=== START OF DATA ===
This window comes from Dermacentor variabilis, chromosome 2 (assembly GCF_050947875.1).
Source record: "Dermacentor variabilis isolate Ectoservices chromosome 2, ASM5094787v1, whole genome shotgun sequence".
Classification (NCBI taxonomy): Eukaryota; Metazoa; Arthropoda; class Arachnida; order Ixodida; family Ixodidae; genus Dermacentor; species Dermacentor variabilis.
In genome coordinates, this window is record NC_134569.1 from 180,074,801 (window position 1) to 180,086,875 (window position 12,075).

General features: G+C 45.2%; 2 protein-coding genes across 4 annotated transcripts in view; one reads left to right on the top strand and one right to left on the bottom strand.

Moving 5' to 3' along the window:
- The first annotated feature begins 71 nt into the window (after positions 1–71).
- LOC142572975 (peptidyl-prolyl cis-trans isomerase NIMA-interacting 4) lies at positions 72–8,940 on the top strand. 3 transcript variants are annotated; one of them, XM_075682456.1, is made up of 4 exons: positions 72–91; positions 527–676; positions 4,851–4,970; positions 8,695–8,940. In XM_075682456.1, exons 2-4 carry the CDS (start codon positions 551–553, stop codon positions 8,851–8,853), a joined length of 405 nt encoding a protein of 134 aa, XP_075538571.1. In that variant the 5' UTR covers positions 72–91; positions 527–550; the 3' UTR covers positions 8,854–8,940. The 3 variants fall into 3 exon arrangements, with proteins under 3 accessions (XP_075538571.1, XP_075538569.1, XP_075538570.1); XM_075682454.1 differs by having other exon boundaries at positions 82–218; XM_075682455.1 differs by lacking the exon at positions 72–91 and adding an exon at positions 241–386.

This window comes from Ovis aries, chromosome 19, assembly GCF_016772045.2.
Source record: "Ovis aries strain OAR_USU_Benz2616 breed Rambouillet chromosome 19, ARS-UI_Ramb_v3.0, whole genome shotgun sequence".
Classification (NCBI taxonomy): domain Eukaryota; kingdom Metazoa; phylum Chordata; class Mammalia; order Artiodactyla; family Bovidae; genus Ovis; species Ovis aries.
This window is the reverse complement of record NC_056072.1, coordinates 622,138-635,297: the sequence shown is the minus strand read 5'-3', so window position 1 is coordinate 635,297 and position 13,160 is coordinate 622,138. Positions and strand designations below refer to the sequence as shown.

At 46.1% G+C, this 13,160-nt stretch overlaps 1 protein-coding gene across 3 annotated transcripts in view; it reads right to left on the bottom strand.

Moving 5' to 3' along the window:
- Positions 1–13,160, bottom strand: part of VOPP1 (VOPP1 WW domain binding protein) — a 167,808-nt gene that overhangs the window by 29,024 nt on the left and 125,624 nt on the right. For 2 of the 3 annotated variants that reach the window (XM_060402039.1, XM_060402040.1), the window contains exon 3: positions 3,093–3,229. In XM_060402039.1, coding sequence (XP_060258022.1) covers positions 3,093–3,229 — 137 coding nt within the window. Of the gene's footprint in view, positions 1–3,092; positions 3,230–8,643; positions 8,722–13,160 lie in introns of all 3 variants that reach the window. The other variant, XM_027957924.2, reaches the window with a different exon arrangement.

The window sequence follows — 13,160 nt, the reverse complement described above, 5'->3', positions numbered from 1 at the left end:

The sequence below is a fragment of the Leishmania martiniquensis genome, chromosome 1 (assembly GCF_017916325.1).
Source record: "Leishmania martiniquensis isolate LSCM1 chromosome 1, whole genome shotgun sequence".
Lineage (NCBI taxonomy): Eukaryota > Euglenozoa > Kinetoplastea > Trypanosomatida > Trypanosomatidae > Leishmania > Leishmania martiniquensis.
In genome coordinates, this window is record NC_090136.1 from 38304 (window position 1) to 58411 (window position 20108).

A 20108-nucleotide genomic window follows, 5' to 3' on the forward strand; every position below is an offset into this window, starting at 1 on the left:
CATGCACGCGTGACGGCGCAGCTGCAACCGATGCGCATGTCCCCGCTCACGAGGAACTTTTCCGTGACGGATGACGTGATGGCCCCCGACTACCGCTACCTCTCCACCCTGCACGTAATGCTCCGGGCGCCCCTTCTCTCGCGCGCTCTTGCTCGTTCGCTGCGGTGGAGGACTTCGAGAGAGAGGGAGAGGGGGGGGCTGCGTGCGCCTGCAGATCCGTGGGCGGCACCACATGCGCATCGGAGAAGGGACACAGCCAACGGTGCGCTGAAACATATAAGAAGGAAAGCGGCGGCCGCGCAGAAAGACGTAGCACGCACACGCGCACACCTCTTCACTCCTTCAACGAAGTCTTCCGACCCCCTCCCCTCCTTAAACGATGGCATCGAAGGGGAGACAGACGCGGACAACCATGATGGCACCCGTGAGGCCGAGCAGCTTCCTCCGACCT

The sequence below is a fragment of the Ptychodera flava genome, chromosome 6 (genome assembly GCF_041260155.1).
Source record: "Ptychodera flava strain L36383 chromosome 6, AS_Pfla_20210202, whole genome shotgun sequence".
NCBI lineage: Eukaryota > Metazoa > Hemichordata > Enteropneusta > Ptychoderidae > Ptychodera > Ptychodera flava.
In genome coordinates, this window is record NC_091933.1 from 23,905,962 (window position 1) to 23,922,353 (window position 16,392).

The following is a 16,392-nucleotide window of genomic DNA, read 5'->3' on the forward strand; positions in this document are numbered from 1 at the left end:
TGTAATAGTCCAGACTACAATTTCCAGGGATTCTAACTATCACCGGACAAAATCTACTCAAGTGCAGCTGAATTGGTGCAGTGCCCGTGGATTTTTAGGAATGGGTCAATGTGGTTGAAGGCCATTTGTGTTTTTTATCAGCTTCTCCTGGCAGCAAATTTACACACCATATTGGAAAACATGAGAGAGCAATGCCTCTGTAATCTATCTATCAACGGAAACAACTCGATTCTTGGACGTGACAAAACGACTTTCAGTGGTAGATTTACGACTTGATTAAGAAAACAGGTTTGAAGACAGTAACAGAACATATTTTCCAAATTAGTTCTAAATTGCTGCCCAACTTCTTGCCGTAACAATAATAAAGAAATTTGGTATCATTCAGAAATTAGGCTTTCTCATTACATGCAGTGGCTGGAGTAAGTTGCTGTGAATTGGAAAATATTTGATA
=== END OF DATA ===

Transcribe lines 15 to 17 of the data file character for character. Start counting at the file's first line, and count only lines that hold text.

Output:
- Positions 1–13,160, bottom strand: part of VOPP1 (VOPP1 WW domain binding protein) — a 167,808-nt gene that overhangs the window by 29,024 nt on the left and 125,624 nt on the right. For 2 of the 3 annotated variants that reach the window (XM_060402039.1, XM_060402040.1), the window contains exon 3: positions 3,093–3,229. In XM_060402039.1, coding sequence (XP_060258022.1) covers positions 3,093–3,229 — 137 coding nt within the window. Of the gene's footprint in view, positions 1–3,092; positions 3,230–8,643; positions 8,722–13,160 lie in introns of all 3 variants that reach the window. The other variant, XM_027957924.2, reaches the window with a different exon arrangement.

The window sequence follows — 13,160 nt, the reverse complement described above, 5'->3', positions numbered from 1 at the left end:

The sequence below is a fragment of the Leishmania martiniquensis genome, chromosome 1 (assembly GCF_017916325.1).